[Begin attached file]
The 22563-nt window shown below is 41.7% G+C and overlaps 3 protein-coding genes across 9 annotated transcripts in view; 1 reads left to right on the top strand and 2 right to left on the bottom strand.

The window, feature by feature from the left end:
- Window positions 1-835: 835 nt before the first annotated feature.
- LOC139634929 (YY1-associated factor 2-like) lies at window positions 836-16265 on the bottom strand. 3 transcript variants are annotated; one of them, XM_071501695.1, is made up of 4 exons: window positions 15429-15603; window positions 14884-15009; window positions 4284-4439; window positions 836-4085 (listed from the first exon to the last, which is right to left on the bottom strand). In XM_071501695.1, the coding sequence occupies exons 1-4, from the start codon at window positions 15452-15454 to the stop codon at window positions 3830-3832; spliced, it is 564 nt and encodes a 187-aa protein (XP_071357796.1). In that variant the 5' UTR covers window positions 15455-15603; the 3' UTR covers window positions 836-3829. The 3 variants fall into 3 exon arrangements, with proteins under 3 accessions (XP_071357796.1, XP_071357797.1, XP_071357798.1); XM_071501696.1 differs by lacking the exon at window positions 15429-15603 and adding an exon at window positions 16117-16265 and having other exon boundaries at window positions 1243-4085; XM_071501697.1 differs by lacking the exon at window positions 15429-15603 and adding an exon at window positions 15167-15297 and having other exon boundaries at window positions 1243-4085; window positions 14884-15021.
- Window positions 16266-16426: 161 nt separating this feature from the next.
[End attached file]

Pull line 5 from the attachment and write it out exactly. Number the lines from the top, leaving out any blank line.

- Window positions 16266-16426: 161 nt separating this feature from the next.